As their children head back to school this fall, parents may wonder about the costs of their kiddos’ education and extracurricular activities. Such expenses, known in family law as special and extraordinary expenses, go beyond the normal expenses incurred when raising a child.
Child support includes special expenses. The courts determine who should pay, and how much, based on what’s reasonable and necessary.
What is child support?
Child support payments provide financial support for the benefit of the child or children. Parents must pay a basic child support amount to cover children’s basic living expenses. The amount of child support payments is determined by the Federal Child Support Guidelines under the Divorce Act and the Alberta Child Support Guidelines under the Family Law Act.
What are special expenses?
Included as part of child support, special expenses are apart from basic living expenses and are typically shared between parents, proportional to their income. Also sometimes called ”extraordinary expenses” or “section 7 expenses,” special expenses may include
- child care
- health care
- insurance premiums
- extracurricular activities
- post-secondary education
If parents end up in court because they cannot agree on the expenses, the judge will consider whether the expense is
- reasonable, given the parents’ financial situation
- in the best interests of the child and therefore necessary
How do the courts determine whether an expense is reasonable?
The courts typically weigh the cost against the parents’ incomes.
- For parents with lower incomes, fewer expenses will be considered reasonable. For example, because the added cost of child care is often necessary to allow a parent to work, it is nearly always deemed reasonable.
- For parents with middle or higher incomes, the cost to enroll a child in an expensive sport (e.g., soccer, hockey) may be deemed reasonable.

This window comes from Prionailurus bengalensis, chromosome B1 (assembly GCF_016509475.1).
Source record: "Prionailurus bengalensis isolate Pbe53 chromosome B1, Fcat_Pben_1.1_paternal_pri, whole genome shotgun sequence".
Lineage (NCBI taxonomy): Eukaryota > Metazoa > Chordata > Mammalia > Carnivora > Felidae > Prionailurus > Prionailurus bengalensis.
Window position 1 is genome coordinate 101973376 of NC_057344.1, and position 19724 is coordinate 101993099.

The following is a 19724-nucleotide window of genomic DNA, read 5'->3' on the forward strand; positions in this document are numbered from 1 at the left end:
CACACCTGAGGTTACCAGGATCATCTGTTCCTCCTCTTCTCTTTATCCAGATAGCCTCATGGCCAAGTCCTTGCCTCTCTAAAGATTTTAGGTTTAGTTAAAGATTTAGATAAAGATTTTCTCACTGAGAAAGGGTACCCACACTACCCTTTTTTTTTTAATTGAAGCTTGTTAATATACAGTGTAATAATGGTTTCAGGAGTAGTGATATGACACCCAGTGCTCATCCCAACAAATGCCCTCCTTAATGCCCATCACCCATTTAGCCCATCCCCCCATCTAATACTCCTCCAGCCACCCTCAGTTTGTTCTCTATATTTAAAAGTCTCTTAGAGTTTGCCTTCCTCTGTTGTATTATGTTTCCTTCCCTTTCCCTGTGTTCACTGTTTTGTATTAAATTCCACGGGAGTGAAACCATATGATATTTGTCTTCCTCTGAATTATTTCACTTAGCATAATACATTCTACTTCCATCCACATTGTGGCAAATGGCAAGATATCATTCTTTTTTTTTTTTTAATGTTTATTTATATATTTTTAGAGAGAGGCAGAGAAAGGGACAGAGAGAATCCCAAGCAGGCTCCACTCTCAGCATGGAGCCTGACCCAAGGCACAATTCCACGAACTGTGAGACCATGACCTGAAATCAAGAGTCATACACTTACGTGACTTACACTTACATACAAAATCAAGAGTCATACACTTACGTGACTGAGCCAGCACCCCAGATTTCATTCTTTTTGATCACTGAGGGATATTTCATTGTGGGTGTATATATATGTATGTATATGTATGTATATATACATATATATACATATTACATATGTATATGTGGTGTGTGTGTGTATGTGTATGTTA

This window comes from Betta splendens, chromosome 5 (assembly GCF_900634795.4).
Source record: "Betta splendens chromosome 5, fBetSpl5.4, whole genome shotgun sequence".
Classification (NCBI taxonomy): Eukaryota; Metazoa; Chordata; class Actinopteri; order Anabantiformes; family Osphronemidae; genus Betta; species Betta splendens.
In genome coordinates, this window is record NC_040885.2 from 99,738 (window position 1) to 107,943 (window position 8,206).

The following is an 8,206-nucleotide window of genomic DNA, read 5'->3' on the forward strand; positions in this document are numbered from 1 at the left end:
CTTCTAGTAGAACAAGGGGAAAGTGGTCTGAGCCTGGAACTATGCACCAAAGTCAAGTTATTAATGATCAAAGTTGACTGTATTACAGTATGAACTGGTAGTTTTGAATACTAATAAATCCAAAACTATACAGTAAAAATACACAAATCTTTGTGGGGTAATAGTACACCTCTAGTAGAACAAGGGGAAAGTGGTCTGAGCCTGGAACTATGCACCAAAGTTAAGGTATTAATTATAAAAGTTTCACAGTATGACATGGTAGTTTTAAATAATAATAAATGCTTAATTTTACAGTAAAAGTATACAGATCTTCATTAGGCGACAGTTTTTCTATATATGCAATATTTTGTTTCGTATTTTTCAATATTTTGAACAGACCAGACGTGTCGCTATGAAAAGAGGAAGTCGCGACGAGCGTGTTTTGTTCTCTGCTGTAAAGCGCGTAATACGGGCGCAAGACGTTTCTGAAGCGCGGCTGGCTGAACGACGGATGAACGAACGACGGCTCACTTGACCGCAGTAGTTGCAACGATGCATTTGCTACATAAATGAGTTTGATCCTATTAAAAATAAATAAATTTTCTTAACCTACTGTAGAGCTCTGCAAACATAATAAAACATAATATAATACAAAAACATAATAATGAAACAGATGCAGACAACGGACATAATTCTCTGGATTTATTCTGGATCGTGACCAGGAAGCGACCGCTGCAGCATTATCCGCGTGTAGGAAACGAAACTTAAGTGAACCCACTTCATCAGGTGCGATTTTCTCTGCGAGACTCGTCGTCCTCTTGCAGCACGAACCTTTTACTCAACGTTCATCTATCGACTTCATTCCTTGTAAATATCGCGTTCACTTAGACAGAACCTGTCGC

- Tuition at a private school may be reasonable for parents with high incomes.
How do the courts determine whether an expense is necessary?
Although unreasonable, an expense may be necessary. Parents need to incur the cost even if it imposes a degree of financial hardship. Courts weigh necessity in relation to the child’s best interests. Necessary expenses may include
- medical costs
- counselling services
- costs associated with nurturing and encouraging a child’s unique gift or talent
Family law can be complicated. If you feel you’re being asked to pay for expenses you believe are unreasonable, or if you feel your child deserves opportunities not provided, Lift Legal’s experienced team of family lawyers can help work toward a solution. Contact us today to arrange a consultation.
The information on this blog and website is provided by Lift Legal for educational purposes only. It is intended to give readers a general understanding of the law, not to provide specific legal advice. Information contained in these pages should not be used in place of competent legal advice from a licensed, practising lawyer in Alberta. Furthermore, by using this blog and website, you understand that no lawyer-client relationship exists between you and Lift Legal.